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Spring Beauty, the pink flower pictured below, often grows in large patches in wet deciduous woods. It reproduces from a small underground tuber.

photo by Tom Needles

This is the time of year we see the fruit of milkweed plants. Ripe pods split to release fluffy seeds. Seeds are equipped with hairy filaments which facilitate dispersal by wind. During windy days, seeds often travel 25 to 100 feet away from the mother plant. The fluffy seeds of milkweed were used as stuffing for floatation devices in the USA during WWII. Seeds of milkweed are still popular in the industry of pillows and life jackets. Native Americans used nectar isolated from the flowers of milkweed as a sweetener. They used fibers from the stem of milkweed in the manufacture of ropes and twines. Fibers extracted from milkweed can be used in the manufacture of paper, while milky sap can be used in the manufacture of rubber. Milkweed can survive from 2 to 25 years in the wild, depending on the species and environmental conditions. Photo by Dan Sparks-Jackson.

Sensitive fern, also known as the bead fern, is a native, medium to large-sized deciduous perennial fern. The name comes from the observation by early American settlers that it was very sensitive to frost and drought. It is toxic and therefore seldom grazed by deer.

Both Early Meadow Rue and Tall Meadow Rue can be found along the White Clay Creek. The tall Meadow Rue is much taller than the spring Early Meadow Rue and has a dark stem. It also blooms in September while the other blooms in April. It is wind-pollinated but butterflies will visit it. There is a long history of the medicinal use of this plant among Native Americans and of a similar species in Europe. Hippocrates called it a “soothing herb.” In America, it was used as an antispasmodic and the smoke from the burning leaves was blown into the ear as a cure for deafness.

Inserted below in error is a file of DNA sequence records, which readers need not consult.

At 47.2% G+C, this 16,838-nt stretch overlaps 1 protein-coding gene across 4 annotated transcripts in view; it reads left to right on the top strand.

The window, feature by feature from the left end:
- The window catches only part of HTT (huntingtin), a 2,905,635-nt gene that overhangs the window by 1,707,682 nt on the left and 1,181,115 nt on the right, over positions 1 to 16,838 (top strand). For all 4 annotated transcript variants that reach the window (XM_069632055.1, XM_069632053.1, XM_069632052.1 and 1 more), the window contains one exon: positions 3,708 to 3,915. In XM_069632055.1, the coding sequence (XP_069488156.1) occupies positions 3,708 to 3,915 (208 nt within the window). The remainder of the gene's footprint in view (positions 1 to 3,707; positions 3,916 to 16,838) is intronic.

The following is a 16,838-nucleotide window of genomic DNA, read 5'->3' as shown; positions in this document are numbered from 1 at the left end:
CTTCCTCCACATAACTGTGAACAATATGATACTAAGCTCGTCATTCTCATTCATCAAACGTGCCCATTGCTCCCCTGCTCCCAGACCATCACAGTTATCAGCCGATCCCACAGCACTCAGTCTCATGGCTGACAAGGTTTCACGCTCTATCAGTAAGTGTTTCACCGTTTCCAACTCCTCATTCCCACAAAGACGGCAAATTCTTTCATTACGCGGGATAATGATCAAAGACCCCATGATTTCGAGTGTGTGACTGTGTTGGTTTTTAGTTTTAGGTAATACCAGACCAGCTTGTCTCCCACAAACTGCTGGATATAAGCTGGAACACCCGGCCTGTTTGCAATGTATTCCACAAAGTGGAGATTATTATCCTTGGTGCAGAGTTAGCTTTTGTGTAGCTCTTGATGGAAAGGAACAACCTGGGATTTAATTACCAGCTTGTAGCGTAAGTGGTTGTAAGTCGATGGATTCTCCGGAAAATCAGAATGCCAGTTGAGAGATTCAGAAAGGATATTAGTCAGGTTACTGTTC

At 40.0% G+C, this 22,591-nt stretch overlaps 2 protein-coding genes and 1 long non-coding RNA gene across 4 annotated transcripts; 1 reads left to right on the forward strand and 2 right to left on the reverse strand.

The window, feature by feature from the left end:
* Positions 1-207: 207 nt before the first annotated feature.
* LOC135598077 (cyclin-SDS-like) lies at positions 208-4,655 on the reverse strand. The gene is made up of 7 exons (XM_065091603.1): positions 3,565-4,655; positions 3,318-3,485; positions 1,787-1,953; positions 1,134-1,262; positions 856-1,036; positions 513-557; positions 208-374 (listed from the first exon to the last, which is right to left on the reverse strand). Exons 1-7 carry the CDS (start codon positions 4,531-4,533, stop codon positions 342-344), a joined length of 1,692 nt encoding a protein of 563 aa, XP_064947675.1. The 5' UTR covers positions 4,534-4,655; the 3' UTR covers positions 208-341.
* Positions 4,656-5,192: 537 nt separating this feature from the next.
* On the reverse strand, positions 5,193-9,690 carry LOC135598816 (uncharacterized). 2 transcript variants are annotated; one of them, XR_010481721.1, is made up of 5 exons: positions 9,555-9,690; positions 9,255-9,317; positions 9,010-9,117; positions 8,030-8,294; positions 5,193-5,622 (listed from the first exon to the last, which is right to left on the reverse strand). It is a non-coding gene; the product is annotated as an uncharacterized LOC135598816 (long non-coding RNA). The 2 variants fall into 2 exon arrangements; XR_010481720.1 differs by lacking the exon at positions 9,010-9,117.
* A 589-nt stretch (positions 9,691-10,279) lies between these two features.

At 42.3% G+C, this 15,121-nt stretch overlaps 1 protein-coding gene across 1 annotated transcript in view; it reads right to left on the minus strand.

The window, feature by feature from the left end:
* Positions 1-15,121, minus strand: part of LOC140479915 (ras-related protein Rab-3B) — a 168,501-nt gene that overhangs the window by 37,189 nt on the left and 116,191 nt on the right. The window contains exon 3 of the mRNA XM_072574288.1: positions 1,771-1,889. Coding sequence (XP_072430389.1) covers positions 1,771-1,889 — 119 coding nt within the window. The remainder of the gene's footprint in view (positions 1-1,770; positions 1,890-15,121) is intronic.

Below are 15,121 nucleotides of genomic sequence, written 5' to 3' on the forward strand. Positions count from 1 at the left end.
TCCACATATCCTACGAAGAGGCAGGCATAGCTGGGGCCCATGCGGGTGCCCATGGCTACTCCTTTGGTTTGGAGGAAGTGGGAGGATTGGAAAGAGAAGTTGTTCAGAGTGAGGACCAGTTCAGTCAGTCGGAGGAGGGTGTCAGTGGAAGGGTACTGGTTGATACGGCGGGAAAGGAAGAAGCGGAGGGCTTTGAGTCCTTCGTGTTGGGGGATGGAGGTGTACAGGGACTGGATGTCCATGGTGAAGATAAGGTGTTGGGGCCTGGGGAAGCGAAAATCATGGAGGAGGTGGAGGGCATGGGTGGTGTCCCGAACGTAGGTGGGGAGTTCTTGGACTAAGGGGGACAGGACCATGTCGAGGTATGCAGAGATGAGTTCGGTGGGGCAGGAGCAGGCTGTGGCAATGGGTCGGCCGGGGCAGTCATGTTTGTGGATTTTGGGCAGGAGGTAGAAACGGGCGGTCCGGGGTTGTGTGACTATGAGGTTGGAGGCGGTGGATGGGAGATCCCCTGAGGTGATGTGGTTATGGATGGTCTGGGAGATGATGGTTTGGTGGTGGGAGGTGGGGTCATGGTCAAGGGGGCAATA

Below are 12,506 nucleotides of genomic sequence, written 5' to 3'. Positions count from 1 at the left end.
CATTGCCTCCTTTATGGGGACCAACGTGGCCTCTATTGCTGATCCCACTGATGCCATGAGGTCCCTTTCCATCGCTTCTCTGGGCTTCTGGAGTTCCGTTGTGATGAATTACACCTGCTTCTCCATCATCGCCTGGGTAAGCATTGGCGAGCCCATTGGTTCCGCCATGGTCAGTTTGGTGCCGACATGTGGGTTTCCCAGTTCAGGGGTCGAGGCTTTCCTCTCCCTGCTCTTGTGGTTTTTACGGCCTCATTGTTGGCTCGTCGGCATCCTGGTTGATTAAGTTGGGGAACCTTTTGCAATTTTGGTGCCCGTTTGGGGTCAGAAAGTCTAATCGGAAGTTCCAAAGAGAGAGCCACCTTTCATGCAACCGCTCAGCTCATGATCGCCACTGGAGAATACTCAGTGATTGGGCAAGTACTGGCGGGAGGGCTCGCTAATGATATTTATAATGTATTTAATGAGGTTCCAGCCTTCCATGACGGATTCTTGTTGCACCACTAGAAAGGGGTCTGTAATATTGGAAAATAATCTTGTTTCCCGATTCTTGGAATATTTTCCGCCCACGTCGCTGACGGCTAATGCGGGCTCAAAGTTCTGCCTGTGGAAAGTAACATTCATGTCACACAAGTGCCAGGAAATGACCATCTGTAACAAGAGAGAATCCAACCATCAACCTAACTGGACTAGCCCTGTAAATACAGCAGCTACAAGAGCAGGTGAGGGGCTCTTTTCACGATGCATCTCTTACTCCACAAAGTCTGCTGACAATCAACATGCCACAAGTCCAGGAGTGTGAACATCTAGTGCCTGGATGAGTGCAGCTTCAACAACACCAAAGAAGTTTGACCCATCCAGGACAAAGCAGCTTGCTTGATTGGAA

Rue Anemone is an early spring bloomer along the Charles Bailey trail. Flowers are white-to-pink-to-lavender. The flower lacks nectar, attracting pollinators by color and shape of the flower. It reproduces mainly by underground roots.

The Great Blue Lobelia is blooming along the Charles Bailey trail. It is a tall showy plant that grows in wet woodlands and floodplains. A native perennial, it is named after the Flemish botanist Matthias de Lobel (1538-1616). It attracts hummingbirds for pollination.

From a bird’s point of view, this is the season of berries and seeds. White Baneberry also known as doll’s eyes produce white berries with deep purple “pupils” that give them the appearance of a doll’s eyes. All parts of this native plant are toxic to humans and animals. Although birds can eat the berries without issue.

Ironweed (Veronica gigantea). This tall late summer-blooming, perennial is a stunning deep purple. It flourishes in moist fields and floodplains. “The Plants of Pennsylvania” by Ann Fowler Rhoads and Timothy Block”.

Common chicory is a somewhat woody, perennial herbaceous plant, usually with bright blue flowers, rarely white or pink. Native to the Old World, it has been introduced to North America and Australia. Many varieties are cultivated for salad leaves, chicons (blanched buds), or roots (var. sativum), which are baked, ground, and used as a coffee substitute and food additive. In the 21st century, an extract from chicory root, has been used in food manufacturing as a sweetener and source of dietary fiber. It is grown as a forage crop for livestock. 

Thistle